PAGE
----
ASP.NET Core 3.1 - 2FA Authenticating


Ken Haggerty
Created 08/20/2020 - Updated 08/31/2020 06:28

This article will describe the implementation of functions to generate 2FA keys and verify the code provided by the authenticator app. I will assume you have created a new ASP.NET Core 3.1 Razor Pages project. See Tutorial: Get started with Razor Pages in ASP.NET Core. You should review the earlier articles of the Users Without Identity Project series.

Users Without Identity Project and Article Series

Access to the research project source code may be purchased on KenHaggerty.Com at Manage > Assets. A project which implements users without Identity has been published to demo.kenhaggerty.com. I enjoy writing these articles. It often enhances and clarifies my coding. The research project is a result of a lot of refactoring and hopefully provides logical segues for the articles. Thank you for supporting my efforts.

I developed a TwoFactorAuth class with functions to generate an authenticator key and verify the code provided by the authenticator app. The authenticator key must use base 32 characters. TwoFactorAuth.cs depends on the Identity Base32 class. See GitHub - Identity/ src/ Core/ Base32.cs

Authenticator apps generate a time-based one-time password (TOTP). The TOTP is a 6 digit code which is a hash of the key and the current time. To verify the TOTP you need to generate a code with the same algorithm and compare.

Services > TwoFactorAuth.cs:
public static class TwoFactorAuth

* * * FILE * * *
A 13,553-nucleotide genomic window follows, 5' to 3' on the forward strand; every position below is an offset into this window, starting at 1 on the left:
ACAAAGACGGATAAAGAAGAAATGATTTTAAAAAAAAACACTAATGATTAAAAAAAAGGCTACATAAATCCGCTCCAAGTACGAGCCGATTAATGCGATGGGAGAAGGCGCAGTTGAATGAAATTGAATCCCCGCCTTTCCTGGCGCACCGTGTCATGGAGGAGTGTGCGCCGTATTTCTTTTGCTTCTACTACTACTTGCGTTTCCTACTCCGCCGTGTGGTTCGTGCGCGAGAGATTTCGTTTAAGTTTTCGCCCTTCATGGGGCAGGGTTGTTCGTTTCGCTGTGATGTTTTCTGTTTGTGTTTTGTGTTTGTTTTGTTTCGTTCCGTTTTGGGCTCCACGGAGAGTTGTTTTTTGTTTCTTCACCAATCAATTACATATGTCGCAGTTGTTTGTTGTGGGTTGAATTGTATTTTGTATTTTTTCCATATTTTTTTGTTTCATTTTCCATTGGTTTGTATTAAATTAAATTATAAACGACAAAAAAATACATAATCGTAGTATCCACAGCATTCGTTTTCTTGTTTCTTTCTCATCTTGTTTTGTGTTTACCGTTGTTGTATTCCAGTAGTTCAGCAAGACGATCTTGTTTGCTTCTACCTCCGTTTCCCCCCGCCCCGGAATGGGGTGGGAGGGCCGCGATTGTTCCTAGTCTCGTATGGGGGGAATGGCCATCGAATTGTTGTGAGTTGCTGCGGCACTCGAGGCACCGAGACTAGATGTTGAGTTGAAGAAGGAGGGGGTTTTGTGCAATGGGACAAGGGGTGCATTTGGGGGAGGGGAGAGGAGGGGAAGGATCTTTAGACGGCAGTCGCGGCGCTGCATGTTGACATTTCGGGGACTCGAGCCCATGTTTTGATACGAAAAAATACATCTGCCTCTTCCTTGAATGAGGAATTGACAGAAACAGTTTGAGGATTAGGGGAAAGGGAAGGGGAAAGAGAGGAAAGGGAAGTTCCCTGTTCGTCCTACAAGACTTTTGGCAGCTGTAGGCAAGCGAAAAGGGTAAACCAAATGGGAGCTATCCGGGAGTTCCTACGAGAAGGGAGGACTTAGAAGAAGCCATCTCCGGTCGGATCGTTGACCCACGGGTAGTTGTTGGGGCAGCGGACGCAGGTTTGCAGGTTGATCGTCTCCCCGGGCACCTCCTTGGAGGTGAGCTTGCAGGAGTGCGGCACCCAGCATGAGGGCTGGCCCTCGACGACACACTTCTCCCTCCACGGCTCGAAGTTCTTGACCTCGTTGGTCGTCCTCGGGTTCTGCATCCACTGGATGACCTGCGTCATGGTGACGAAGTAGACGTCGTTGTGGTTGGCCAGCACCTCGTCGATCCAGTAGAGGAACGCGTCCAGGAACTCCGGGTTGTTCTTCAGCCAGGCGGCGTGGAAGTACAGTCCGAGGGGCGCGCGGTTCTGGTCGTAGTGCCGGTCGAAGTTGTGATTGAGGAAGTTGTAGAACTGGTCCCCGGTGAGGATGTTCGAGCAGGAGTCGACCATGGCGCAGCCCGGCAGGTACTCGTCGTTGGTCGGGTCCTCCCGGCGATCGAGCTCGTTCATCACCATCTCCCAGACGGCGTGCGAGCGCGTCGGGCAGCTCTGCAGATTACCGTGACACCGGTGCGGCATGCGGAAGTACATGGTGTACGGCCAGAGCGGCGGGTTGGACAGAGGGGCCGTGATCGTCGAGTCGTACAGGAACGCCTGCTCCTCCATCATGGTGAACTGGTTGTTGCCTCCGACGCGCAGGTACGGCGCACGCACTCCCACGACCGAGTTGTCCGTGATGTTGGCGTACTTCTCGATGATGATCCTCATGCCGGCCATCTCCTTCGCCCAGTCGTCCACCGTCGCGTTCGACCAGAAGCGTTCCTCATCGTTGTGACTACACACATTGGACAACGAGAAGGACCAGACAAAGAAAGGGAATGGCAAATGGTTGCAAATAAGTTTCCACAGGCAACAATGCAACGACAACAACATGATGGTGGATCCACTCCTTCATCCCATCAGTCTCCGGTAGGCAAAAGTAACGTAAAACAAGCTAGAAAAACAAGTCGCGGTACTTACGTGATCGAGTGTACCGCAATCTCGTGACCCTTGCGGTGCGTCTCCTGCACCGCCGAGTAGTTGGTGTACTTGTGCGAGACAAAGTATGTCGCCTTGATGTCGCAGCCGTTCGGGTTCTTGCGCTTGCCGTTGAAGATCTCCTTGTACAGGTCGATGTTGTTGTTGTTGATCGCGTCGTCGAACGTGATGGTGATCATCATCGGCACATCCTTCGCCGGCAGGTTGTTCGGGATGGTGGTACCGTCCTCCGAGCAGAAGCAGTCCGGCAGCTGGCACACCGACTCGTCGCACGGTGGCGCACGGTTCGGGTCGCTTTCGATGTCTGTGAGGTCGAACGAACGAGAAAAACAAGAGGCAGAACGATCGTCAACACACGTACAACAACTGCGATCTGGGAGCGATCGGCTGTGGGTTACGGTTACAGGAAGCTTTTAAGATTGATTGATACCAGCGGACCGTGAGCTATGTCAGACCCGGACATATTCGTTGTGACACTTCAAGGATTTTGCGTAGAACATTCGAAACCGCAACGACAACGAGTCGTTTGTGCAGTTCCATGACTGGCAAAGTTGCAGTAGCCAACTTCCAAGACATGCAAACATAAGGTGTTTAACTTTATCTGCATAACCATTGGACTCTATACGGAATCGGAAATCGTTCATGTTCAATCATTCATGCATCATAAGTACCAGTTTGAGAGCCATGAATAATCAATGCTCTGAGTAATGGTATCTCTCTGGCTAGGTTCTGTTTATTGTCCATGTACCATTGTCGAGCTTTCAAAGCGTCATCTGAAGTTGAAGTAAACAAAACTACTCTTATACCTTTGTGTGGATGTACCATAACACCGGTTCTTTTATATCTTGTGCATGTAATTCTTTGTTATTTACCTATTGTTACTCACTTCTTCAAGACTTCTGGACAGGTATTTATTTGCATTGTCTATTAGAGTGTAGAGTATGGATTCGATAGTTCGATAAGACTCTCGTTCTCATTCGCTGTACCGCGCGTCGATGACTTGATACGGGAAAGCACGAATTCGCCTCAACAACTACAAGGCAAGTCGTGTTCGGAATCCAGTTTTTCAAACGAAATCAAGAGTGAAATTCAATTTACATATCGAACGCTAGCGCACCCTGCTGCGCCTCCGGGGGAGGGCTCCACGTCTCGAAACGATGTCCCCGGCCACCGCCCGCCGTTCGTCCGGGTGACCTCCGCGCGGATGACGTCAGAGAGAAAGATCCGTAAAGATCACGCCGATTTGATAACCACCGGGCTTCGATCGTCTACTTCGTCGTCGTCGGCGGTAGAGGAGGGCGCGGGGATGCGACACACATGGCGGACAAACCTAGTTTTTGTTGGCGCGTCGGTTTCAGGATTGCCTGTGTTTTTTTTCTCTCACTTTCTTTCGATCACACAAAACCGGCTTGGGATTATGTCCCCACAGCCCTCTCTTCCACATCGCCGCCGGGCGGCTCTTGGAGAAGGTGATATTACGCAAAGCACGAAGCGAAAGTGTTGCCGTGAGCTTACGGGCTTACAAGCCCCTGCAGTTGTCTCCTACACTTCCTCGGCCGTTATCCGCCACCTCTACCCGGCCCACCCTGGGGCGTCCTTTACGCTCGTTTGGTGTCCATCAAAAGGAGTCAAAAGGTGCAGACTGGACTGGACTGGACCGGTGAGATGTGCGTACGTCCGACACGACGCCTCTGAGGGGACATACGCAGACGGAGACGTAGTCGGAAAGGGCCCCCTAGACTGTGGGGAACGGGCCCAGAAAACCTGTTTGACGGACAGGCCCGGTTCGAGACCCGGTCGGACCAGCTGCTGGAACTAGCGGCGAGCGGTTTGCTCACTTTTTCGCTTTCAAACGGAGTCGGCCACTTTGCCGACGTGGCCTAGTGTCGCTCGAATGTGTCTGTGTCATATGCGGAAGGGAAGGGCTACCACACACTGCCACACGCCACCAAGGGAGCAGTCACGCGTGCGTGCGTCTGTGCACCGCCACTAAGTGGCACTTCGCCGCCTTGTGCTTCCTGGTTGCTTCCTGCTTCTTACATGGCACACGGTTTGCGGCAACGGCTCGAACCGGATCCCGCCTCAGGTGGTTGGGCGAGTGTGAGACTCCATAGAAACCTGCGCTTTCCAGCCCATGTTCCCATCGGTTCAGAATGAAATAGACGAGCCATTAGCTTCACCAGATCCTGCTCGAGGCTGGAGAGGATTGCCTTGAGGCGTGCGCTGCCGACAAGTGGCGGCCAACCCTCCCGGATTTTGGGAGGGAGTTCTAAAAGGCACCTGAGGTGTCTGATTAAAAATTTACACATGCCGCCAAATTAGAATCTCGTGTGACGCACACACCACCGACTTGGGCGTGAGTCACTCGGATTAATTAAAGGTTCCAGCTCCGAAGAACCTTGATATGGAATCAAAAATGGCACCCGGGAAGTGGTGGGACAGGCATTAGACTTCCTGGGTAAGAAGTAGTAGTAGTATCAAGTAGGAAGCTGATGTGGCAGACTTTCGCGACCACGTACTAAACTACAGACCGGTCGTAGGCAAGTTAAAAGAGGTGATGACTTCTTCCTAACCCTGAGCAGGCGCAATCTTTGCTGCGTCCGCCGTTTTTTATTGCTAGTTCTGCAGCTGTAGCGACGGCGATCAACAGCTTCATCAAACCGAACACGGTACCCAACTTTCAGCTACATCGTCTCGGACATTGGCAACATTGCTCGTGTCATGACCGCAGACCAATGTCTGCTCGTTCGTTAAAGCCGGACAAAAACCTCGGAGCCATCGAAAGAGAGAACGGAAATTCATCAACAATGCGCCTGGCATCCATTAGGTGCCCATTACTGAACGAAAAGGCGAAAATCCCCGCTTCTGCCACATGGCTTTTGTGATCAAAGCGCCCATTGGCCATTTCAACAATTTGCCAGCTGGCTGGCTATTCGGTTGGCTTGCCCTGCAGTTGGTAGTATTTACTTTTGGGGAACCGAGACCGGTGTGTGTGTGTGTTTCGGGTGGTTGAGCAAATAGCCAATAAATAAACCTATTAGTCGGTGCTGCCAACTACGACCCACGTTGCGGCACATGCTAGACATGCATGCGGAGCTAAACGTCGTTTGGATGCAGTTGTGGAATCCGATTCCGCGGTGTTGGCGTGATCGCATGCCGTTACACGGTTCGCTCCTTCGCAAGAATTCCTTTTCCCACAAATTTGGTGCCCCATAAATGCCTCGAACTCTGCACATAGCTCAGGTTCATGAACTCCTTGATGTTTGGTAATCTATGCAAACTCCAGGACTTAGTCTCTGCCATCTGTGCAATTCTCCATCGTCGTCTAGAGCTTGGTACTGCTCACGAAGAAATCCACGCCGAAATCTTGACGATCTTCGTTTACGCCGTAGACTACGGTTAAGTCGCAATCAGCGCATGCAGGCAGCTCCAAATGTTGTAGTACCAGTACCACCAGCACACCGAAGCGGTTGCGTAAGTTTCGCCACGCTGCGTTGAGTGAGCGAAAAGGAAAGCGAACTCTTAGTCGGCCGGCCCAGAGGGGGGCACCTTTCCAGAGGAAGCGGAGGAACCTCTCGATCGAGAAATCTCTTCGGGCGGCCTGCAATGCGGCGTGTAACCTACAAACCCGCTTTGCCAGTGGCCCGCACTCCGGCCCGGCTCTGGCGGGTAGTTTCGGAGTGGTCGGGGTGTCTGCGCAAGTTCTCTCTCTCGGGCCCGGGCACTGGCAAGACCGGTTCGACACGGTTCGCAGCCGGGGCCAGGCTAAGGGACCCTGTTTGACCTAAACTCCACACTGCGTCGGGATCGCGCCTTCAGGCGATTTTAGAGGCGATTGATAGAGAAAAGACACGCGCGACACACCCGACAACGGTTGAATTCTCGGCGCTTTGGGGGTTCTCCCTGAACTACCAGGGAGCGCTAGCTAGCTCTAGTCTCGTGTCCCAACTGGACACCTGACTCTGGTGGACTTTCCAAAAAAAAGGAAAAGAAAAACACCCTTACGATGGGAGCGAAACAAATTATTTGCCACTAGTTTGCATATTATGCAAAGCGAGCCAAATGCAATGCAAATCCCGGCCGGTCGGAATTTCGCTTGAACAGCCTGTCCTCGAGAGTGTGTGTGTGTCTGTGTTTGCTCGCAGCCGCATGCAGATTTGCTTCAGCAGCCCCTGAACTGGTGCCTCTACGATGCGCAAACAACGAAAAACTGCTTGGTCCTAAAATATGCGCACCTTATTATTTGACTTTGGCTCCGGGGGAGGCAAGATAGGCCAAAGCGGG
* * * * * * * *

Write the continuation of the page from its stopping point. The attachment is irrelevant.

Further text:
{
    public static string GetAuthenticatorKey()
    {
        // Generates a new base32 encoded 160-bit security secret (size of SHA1 hash).
        byte[] bytes = new byte[20];
        using (var rng = RandomNumberGenerator.Create())
            rng.GetBytes(bytes);
        return Base32.ToBase32(bytes);
    }

    public static int GetAuthenticatorCode(string key)
    {
        var unixTimestamp = (DateTime.UtcNow.Ticks - 621355968000000000L) / 10000000L;
        var window = unixTimestamp / (long)30;
        var keyBytes = Base32.FromBase32(key);
        var counter = BitConverter.GetBytes(window);
        if (BitConverter.IsLittleEndian)
            Array.Reverse(counter);

        var hmac = new HMACSHA1(keyBytes);
        var hash = hmac.ComputeHash(counter);
        var offset = hash[^1] & 0xf;

        // Convert the 4 bytes into an integer, ignoring the sign.
        var binary =
            ((hash[offset] & 0x7f) << 24)
            | (hash[offset + 1] << 16)
            | (hash[offset + 2] << 8)
            | (hash[offset + 3]);

        return binary % (int)Math.Pow(10, 6);
    }

    public static long GetCurrentCounter()
    {
        DateTime unixEpoch = new DateTime(1970, 1, 1, 0, 0, 0, DateTimeKind.Utc);
        return 30 - (long)(DateTime.UtcNow - unixEpoch).TotalSeconds % 30;
    }
}

I developed a demo which simulates an authenticator app. It allows you to scan an anonymous key into your app and compare verification codes and time remaining. See: Ken's Demo Site - Authenticator App

Authenticator App Demo
Update 08/28/2020

I updated the series article links.

Update 08/31/2020

I added the 2FA Admin Override article link.

Article Tags:

2FA Authorization

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